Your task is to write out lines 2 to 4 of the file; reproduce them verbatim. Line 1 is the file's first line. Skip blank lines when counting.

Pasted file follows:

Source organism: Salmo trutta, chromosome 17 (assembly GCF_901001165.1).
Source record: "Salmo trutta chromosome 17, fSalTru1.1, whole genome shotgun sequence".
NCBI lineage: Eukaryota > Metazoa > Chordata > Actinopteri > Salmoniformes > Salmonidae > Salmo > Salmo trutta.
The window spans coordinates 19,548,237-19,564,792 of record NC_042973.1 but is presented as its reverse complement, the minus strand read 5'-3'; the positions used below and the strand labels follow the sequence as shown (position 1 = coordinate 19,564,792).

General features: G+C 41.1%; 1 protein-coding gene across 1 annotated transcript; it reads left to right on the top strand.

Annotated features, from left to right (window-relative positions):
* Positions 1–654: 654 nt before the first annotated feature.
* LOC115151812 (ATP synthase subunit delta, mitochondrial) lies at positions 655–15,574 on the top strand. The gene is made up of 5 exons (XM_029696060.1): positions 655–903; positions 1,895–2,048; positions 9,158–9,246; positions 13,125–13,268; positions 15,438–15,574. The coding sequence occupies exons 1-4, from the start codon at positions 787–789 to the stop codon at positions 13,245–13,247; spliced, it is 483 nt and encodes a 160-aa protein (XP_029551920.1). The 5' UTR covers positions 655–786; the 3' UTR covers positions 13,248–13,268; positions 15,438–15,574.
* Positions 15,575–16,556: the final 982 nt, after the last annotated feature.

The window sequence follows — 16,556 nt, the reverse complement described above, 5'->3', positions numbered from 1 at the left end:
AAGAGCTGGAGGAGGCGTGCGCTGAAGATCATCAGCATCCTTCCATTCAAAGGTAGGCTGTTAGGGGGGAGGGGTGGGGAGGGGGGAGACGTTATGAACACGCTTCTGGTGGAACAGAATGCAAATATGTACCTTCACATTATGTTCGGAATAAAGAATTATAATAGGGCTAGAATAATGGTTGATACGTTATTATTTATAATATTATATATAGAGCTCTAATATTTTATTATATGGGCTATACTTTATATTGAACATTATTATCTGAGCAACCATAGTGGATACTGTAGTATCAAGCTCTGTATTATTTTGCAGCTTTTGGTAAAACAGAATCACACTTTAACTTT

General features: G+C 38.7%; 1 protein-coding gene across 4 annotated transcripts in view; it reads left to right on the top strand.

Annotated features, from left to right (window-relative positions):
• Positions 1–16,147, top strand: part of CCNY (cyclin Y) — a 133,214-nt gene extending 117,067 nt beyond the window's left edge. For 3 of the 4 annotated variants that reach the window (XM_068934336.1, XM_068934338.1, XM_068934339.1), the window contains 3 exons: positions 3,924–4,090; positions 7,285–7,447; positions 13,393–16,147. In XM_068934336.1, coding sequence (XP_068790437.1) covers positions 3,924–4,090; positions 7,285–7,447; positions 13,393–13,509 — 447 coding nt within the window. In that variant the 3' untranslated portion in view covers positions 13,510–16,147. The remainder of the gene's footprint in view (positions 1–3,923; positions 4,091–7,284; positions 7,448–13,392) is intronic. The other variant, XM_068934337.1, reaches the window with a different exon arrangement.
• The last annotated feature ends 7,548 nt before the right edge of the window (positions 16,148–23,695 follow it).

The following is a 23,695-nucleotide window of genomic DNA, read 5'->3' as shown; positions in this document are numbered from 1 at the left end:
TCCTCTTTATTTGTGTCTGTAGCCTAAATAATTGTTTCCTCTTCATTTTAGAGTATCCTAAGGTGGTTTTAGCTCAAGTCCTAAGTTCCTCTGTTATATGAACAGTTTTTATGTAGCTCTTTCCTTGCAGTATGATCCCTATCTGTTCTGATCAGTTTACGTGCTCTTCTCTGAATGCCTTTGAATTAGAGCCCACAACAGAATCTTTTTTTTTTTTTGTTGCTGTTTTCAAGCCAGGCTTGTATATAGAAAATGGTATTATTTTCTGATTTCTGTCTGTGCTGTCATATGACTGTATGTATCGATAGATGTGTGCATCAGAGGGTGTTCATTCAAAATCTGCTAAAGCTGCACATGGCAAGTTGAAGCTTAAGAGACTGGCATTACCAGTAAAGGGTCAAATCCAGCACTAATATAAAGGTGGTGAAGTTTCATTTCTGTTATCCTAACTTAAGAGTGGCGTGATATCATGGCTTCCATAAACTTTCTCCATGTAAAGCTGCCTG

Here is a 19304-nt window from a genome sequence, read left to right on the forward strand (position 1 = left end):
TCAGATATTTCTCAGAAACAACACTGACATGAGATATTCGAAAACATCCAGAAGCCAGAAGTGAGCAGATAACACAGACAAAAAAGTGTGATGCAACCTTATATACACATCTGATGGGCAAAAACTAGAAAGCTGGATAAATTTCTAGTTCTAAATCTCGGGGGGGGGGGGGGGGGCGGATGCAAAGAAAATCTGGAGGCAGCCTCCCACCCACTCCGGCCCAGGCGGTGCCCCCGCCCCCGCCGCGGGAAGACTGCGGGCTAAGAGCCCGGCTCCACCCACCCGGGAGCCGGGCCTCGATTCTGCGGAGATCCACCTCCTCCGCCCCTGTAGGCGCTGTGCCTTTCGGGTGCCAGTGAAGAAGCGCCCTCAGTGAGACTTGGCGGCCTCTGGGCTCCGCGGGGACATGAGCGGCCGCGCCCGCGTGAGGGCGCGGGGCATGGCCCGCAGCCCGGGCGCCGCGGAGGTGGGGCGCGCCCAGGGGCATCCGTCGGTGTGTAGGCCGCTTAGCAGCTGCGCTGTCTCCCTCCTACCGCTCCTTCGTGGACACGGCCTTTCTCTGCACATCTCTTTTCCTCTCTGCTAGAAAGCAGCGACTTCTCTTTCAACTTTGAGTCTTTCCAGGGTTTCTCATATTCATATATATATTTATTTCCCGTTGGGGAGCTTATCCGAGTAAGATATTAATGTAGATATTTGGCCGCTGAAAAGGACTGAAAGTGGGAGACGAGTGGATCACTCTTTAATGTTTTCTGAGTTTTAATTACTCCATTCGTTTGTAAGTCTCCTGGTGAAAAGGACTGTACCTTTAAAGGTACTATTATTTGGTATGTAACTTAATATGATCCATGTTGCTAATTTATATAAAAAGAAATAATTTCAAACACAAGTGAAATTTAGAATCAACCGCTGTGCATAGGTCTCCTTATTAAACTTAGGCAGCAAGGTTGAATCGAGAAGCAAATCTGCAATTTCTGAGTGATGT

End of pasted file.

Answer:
Source record: "Salmo trutta chromosome 17, fSalTru1.1, whole genome shotgun sequence".
NCBI lineage: Eukaryota > Metazoa > Chordata > Actinopteri > Salmoniformes > Salmonidae > Salmo > Salmo trutta.
The window spans coordinates 19,548,237-19,564,792 of record NC_042973.1 but is presented as its reverse complement, the minus strand read 5'-3'; the positions used below and the strand labels follow the sequence as shown (position 1 = coordinate 19,564,792).